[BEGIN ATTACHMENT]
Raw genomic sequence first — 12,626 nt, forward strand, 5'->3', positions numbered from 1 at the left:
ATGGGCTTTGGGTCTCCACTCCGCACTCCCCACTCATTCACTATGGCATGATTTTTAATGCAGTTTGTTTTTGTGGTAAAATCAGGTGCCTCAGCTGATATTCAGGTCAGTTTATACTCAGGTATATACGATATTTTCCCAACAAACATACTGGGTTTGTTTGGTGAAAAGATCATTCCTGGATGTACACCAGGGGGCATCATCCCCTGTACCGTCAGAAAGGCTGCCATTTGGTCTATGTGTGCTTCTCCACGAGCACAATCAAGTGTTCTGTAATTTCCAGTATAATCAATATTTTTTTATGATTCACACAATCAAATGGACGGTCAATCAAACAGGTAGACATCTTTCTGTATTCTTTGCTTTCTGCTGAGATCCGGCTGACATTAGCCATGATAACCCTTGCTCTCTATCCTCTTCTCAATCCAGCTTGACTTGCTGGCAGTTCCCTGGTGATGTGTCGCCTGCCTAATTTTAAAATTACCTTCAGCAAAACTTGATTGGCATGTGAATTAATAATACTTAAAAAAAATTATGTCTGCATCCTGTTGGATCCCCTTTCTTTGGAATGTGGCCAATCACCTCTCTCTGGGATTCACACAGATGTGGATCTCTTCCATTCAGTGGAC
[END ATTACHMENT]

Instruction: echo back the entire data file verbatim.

Raw genomic sequence first — 12,626 nt, forward strand, 5'->3', positions numbered from 1 at the left:
ATGGGCTTTGGGTCTCCACTCCGCACTCCCCACTCATTCACTATGGCATGATTTTTAATGCAGTTTGTTTTTGTGGTAAAATCAGGTGCCTCAGCTGATATTCAGGTCAGTTTATACTCAGGTATATACGATATTTTCCCAACAAACATACTGGGTTTGTTTGGTGAAAAGATCATTCCTGGATGTACACCAGGGGGCATCATCCCCTGTACCGTCAGAAAGGCTGCCATTTGGTCTATGTGTGCTTCTCCACGAGCACAATCAAGTGTTCTGTAATTTCCAGTATAATCAATATTTTTTTATGATTCACACAATCAAATGGACGGTCAATCAAACAGGTAGACATCTTTCTGTATTCTTTGCTTTCTGCTGAGATCCGGCTGACATTAGCCATGATAACCCTTGCTCTCTATCCTCTTCTCAATCCAGCTTGACTTGCTGGCAGTTCCCTGGTGATGTGTCGCCTGCCTAATTTTAAAATTACCTTCAGCAAAACTTGATTGGCATGTGAATTAATAATACTTAAAAAAAATTATGTCTGCATCCTGTTGGATCCCCTTTCTTTGGAATGTGGCCAATCACCTCTCTCTGGGATTCACACAGATGTGGATCTCTTCCATTCAGTGGAC